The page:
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Back to Basics

Updated: Oct 12, 2020


You can do it put your back into it...butt like literally though!



How to:


1. From back to basics, lift hips

2. Press ground away and anchor shoulders

3. Sink hands and feet into ground

4. Circular breathing




Don't do:


1. Arch lower back and drop tailbone

2. Press ground into neck and clench

3. Lock elbows and tighten breath

4. Shallow effort in the hind end

Our glutes have the power to keep us strong and support symmetrical mobility. This is the pose we will remain stabilized as we lift from our core with our legs. Our legs work to press up and lower down with control, which activates the muscles in the glute and hips. Using our hips to lift away from our feet, not just lifting from the knees or ankles, we test the strength and mobility of the back of our legs and glutes. This active pose causes our core to remain awake and aware during the repetitions of our leg coming up and down. This exercise requires a lot of coordination along with a good isolation for 'hind end' strength. The more we practice it, the more stabilized our pelvis and lower back will be, which is what we use in the saddle the most.

Ride and Apply:


When we ride, leg activation and isolation is so important. The more we can articulate control from the top of our hips to the bottom of our pinky toe, the better and more clear our cues will be. This allows our body to have a heightened awareness of working from the inside out as well. Sometimes when we correct a movement in a horse, or try to set him up in a frame, we can jerk him around with out intentionally meaning to. But if we are able to sit stable, balanced and wait as we ask in cue, with a little pressure climbing to a more concentrated pressure, we are giving the horse more opportunity to respond with his dignity still intact. We never want to wrestle a horse into a frame, or aggressively correct a wrong move because it disintegrates his trust in us and makes him confused.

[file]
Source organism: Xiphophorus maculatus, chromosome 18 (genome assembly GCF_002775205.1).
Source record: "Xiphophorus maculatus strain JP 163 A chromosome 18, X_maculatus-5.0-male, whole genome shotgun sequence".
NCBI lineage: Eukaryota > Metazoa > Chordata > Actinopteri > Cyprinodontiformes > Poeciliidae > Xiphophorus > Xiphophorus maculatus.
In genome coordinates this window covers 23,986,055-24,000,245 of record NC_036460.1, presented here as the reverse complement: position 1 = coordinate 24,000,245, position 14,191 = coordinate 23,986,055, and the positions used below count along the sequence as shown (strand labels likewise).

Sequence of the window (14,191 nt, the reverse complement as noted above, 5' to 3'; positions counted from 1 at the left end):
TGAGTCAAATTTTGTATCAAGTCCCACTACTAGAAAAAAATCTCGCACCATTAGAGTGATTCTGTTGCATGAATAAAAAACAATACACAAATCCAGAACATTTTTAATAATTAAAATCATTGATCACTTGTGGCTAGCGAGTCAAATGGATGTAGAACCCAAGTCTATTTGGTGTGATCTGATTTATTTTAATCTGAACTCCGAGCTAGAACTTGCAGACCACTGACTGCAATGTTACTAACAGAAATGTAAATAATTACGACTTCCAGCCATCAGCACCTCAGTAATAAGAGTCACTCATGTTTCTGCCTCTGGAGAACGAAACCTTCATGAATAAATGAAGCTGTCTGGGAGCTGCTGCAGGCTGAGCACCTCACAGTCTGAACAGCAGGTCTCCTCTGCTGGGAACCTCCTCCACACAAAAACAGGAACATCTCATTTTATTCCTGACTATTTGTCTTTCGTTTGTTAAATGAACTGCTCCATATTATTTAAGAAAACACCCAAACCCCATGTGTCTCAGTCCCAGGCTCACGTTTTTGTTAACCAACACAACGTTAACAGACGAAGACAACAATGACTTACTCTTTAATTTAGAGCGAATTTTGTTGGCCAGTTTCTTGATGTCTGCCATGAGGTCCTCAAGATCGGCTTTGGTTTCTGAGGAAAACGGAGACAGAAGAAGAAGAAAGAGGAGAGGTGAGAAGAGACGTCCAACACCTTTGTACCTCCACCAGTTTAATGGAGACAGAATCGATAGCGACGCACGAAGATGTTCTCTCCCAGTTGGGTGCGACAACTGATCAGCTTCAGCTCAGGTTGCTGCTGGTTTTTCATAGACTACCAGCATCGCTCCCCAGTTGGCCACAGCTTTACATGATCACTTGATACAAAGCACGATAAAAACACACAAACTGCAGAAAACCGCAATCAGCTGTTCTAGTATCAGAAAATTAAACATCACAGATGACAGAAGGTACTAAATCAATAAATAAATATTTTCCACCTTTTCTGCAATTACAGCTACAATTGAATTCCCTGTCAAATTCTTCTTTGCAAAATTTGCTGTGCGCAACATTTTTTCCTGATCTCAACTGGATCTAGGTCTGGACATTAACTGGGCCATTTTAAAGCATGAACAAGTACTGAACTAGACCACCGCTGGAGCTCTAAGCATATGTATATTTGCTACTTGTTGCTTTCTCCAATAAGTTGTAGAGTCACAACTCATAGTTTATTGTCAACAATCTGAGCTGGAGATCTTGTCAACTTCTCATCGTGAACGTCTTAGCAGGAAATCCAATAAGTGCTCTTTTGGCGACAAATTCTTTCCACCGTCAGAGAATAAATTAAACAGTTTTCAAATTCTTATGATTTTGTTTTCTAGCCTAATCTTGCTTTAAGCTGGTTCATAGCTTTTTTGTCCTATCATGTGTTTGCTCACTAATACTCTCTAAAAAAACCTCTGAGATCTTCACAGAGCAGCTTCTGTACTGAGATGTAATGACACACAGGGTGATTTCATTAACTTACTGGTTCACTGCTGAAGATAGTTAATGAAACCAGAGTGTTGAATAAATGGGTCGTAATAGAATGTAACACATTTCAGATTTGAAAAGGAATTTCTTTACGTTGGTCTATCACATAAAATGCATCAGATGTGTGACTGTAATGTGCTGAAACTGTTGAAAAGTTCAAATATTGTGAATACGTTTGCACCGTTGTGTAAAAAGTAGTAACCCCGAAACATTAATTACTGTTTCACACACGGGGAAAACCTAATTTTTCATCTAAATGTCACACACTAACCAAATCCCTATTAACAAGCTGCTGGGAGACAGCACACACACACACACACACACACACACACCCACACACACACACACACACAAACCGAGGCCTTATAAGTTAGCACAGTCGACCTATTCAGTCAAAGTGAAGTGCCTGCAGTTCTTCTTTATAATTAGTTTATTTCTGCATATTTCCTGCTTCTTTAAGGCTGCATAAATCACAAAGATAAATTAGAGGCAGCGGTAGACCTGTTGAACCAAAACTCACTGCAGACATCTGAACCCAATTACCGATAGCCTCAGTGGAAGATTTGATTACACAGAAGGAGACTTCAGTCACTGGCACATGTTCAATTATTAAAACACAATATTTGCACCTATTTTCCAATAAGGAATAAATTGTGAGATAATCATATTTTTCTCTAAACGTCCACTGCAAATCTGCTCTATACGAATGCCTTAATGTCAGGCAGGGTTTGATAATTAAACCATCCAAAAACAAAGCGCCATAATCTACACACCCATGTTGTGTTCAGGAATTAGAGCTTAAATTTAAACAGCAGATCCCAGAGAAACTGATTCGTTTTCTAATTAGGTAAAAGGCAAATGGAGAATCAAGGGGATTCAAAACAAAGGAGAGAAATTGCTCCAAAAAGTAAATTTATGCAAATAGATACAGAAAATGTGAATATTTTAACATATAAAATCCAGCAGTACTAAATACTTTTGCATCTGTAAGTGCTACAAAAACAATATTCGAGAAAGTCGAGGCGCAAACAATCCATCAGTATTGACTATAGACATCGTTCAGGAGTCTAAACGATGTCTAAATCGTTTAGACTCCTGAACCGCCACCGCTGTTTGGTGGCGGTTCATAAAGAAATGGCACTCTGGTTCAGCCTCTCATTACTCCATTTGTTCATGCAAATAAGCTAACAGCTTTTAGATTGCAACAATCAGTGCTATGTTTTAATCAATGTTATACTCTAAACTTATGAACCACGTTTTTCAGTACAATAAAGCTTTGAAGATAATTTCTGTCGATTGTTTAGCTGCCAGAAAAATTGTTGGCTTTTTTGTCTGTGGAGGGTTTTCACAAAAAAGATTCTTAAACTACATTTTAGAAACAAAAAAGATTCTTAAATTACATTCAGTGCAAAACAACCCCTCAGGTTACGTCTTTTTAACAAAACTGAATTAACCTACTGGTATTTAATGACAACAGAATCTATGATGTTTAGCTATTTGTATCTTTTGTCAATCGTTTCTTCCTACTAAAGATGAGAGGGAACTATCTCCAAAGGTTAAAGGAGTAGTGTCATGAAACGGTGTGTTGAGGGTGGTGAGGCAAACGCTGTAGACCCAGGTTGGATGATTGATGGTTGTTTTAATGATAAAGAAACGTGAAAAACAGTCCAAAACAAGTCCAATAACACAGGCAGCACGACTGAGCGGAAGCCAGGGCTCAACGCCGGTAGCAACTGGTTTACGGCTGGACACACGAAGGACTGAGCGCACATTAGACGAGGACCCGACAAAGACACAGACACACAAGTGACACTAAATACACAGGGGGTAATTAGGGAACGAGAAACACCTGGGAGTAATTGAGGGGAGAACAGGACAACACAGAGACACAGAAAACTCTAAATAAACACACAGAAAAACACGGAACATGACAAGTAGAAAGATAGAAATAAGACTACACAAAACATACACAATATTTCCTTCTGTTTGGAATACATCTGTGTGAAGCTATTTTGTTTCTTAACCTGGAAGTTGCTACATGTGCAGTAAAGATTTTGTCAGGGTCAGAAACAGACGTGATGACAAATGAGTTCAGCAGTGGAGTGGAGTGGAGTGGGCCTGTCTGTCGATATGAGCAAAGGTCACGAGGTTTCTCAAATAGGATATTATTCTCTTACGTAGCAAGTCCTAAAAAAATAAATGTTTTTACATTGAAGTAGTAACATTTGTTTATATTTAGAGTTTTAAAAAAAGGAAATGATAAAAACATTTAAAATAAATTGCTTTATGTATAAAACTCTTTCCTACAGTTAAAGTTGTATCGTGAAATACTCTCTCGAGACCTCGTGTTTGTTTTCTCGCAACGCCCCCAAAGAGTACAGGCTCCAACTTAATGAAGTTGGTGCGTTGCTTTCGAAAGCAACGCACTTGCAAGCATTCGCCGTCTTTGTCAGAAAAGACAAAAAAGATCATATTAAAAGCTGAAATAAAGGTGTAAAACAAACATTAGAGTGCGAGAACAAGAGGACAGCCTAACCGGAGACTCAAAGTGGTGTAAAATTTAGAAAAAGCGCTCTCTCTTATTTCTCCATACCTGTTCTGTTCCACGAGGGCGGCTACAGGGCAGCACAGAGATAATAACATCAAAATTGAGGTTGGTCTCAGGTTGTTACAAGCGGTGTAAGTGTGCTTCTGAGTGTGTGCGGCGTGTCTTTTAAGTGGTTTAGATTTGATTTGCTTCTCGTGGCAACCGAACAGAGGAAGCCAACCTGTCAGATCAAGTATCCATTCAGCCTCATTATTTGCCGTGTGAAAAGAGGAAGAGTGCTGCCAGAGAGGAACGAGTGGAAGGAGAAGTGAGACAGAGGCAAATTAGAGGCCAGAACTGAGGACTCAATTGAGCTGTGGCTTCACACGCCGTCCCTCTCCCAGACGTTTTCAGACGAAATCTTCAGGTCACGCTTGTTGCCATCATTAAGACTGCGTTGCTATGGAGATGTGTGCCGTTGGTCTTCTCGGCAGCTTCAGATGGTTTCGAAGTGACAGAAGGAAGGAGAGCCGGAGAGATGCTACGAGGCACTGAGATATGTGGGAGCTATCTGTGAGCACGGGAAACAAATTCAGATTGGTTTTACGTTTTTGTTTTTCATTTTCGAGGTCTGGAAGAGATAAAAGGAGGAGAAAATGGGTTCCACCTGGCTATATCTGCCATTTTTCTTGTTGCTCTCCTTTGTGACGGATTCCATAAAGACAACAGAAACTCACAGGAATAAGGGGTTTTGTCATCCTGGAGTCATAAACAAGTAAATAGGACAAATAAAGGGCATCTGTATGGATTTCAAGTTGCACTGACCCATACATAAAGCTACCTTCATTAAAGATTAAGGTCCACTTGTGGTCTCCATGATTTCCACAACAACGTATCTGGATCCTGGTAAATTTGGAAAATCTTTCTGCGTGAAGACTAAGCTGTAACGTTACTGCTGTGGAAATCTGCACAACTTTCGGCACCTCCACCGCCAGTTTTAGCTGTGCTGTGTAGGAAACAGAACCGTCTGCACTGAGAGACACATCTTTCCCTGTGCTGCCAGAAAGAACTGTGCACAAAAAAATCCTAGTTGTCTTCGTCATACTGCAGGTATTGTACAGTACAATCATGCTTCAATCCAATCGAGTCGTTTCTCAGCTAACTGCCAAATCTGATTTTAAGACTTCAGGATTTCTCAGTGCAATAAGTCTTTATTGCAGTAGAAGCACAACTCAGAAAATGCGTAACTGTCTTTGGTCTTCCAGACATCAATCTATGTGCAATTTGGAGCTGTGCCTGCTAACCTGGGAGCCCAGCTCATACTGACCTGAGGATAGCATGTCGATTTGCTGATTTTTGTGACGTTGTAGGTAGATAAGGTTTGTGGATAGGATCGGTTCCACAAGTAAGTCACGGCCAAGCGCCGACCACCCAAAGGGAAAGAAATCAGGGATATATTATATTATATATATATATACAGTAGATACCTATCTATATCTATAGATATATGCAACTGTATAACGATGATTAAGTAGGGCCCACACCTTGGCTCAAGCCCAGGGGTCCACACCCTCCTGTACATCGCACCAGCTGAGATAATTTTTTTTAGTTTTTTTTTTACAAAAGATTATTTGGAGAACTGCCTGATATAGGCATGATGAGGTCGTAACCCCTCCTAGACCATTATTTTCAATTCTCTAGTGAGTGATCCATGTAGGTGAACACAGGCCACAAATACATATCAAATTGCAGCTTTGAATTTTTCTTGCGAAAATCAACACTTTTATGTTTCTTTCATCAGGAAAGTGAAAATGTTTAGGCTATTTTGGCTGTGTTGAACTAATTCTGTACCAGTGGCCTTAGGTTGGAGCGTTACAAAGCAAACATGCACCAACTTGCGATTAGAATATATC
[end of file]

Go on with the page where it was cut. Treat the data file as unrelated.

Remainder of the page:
Try it:


If you have a mirror to do this near, to evaluate that your lower back does not retaliate against you. It seems like this exercise is a bit silly and almost easy, but if you are doing it right it should burn the buns. The stronger our hind end, the less likely it will be that our pelvis is unsupported and torquing our lower back. Make sure that your pelvic bone, belly button, and xyphoid process are in a straight line, working as a team. You can do 10 lifts, or pretend to be pulling on a very stubborn pair of wranglers. Do one leg at a time, and hold for about 10 seconds and see if you can feel the glute activating. Then go back to doing 10 more lifts with both feet on the ground. This might also be a good opportunity to take tape to the tummy to see where your alignment is at.



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